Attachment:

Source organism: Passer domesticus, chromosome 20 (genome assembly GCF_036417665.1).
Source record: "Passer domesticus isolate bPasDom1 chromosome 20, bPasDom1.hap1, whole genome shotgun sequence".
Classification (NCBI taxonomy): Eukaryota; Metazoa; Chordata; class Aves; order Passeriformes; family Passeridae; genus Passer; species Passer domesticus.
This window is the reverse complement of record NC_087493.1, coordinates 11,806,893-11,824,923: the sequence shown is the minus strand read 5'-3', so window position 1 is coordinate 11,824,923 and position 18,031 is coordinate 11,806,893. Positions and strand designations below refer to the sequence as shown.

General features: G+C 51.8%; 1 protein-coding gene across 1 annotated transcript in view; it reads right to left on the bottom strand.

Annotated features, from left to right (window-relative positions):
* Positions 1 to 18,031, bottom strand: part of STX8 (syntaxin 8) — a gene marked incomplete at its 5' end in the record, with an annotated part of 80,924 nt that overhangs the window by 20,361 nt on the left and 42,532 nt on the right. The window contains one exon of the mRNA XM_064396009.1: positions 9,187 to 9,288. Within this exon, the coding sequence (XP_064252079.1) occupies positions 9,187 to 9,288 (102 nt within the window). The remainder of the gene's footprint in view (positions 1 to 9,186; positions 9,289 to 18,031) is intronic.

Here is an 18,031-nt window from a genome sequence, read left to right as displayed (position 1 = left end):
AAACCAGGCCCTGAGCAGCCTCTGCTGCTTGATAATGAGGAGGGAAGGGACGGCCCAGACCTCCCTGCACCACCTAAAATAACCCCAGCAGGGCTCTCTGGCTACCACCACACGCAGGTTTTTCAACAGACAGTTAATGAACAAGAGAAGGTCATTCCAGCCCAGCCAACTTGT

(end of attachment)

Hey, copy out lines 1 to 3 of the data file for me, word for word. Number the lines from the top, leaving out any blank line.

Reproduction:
Source organism: Passer domesticus, chromosome 20 (genome assembly GCF_036417665.1).
Source record: "Passer domesticus isolate bPasDom1 chromosome 20, bPasDom1.hap1, whole genome shotgun sequence".
Classification (NCBI taxonomy): Eukaryota; Metazoa; Chordata; class Aves; order Passeriformes; family Passeridae; genus Passer; species Passer domesticus.